First, we must bolster our national security apparatus, but also acknowledge that the ‘me, me, me’ mentality of many Americans draws criticism for a reason. We must reduce our dependence on gas-guzzling cars and electricity. We must treat the developing world with respect, lobbying our government to implement more than just economicand trade policies. To have been born an American, with access to so many opportunities is an amazing birthright, but with rights come responsibilities.
Second, it is important to stop judging – both our own reactions and the reactions of others.
We must experience, fully, whatever emotions come to pass. Whether excitement, relief, anger, brooding. The winds of maya are part of the human experience. Eventually the tumult will lessen in force, but we must first experience it. Just because we experience something does not mean we will become that which we experience. Likewise, we do not always have to act upon our emotions. And, for the sake of our highest selves, we will eventually need to let them go.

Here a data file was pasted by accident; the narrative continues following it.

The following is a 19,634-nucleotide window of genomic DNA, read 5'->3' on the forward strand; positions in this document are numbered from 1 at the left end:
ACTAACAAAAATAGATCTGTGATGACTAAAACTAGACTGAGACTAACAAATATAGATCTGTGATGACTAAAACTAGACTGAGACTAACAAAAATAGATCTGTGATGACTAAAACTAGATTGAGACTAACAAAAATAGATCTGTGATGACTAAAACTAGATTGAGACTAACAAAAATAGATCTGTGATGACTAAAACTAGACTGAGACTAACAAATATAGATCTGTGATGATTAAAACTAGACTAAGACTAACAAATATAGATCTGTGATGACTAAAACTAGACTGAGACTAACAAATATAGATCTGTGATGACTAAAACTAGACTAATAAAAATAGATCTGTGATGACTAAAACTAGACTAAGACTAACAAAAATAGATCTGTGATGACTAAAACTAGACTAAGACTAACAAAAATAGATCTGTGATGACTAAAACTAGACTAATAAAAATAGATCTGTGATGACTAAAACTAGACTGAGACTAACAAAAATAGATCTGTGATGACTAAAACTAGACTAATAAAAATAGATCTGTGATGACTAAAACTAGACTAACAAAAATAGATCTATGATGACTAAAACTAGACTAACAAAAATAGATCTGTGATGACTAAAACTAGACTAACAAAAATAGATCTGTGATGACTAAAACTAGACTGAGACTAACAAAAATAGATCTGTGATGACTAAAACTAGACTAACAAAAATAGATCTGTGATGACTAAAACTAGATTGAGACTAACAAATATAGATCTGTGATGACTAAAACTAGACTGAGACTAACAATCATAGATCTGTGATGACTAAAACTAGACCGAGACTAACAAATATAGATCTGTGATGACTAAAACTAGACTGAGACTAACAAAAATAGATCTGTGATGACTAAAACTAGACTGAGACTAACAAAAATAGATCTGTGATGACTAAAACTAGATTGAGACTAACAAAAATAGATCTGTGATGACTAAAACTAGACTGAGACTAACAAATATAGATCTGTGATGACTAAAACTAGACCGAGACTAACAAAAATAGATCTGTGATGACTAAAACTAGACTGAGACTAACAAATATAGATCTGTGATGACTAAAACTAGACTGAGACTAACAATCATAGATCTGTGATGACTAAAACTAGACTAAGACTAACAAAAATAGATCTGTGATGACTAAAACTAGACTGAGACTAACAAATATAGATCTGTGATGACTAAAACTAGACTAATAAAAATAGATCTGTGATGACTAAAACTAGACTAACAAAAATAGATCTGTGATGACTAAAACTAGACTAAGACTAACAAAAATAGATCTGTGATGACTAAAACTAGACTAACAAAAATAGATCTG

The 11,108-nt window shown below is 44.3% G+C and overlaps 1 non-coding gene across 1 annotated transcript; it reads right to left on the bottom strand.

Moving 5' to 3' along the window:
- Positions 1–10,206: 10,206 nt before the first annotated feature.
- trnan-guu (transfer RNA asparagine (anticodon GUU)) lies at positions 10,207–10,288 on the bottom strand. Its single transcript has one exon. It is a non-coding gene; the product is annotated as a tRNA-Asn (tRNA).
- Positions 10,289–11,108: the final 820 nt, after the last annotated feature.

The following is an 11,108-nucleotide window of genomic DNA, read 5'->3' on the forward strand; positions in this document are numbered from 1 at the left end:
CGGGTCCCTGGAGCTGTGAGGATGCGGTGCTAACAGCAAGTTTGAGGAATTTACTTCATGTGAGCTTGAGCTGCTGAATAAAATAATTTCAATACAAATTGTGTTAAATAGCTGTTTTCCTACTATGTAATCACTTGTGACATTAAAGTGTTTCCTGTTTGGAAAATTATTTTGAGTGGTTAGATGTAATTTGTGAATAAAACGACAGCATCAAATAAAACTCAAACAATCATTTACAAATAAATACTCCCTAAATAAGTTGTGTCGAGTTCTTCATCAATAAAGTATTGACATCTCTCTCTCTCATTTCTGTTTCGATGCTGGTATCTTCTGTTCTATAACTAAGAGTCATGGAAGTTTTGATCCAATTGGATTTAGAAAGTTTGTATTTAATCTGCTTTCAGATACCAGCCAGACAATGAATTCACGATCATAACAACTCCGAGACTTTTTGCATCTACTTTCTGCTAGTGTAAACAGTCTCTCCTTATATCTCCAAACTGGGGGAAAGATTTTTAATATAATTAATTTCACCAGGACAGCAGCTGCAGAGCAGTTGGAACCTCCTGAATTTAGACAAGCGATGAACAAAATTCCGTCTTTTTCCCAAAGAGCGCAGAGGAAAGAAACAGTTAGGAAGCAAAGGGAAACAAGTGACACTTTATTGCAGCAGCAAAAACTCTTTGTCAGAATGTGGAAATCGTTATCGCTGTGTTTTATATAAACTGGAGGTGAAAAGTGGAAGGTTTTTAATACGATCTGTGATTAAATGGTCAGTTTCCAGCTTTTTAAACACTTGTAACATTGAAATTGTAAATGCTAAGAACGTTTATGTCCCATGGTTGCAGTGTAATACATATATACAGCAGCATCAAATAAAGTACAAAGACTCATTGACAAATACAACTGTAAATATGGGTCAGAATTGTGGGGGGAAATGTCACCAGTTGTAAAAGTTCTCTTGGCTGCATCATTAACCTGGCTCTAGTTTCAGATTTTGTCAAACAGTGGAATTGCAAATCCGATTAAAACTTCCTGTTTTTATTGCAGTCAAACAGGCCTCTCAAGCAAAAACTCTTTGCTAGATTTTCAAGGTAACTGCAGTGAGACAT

As Frederich Nietzsche stated, “Battle not with monsters, lest ye become a monster, and if you gaze into the abyss, the abyss gazes also into you.”
Fight fire with fire, ignorance with ignorance and we will be consumed by fire and by ignorance. This is a never-ending cycle, as old as the trees and the moon and the stars. And, if history is any indication, left unchecked, it will most certainly devour us. We must explain to our children that this celebration of violence on our television screen is coming from people who are emotional and vulnerable, lest they grow up believing what they see in violent video games and tv shows. Sometimes, in our modern society, the line between reality and fantasy becomes blurred. Life isn’t World of Warcraft.
Marthe Weyandt is a Pittsburgh-based yoga instructor and freelance writer. She enjoys traveling and spending time in the great outdoors. She is currently learning to play guitar, albeit badly and at frequencies only dogs can hear. She believes in the power of the word, creatively and lovingly rendered, to create positive change in the world. She has a Bachelor’s in English and Religion from Dickinson College and a Master’s in International Affairs from Columbia University. She spent two years as an English instructor with the United States Peace Corps in Madagascar. Check out some of her other work at shazaamazoid.blogspot.com.